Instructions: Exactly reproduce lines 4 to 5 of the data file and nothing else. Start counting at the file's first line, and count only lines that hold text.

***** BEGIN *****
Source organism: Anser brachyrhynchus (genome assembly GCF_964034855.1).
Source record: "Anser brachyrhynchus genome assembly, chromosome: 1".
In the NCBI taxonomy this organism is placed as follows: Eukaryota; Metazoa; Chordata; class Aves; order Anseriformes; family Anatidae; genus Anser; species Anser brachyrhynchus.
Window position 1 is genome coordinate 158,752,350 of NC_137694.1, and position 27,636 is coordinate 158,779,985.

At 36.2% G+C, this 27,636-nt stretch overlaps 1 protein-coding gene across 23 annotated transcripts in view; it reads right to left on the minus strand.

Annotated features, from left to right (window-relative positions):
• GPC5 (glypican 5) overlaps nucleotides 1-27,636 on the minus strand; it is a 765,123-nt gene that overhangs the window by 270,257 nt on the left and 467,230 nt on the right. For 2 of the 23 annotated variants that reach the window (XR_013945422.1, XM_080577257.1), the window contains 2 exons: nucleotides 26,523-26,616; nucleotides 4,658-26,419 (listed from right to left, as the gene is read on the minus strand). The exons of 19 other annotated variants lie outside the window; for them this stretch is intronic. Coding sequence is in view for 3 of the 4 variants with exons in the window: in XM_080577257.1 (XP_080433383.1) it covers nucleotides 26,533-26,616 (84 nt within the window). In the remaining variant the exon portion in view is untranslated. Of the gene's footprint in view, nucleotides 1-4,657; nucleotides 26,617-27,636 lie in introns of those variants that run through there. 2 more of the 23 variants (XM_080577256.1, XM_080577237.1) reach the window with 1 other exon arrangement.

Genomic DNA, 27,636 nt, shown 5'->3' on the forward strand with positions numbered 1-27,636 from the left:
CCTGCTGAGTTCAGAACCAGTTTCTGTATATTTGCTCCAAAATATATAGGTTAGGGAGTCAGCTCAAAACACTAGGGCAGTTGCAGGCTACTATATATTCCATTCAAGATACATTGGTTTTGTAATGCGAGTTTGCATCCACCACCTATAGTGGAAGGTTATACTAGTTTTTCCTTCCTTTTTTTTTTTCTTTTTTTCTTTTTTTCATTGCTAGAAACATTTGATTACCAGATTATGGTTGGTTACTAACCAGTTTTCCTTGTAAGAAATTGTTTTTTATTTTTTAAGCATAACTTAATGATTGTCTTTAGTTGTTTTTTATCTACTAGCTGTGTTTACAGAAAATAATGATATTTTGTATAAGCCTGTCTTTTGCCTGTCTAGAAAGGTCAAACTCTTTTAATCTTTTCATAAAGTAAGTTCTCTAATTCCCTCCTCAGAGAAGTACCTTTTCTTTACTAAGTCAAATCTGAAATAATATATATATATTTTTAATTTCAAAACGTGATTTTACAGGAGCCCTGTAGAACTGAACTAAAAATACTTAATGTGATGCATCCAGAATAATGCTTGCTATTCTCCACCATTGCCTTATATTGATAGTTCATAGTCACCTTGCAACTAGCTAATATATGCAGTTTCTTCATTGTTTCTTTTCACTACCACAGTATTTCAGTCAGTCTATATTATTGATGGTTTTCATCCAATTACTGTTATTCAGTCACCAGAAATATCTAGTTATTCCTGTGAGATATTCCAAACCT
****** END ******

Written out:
Window position 1 is genome coordinate 158,752,350 of NC_137694.1, and position 27,636 is coordinate 158,779,985.

At 36.2% G+C, this 27,636-nt stretch overlaps 1 protein-coding gene across 23 annotated transcripts in view; it reads right to left on the minus strand.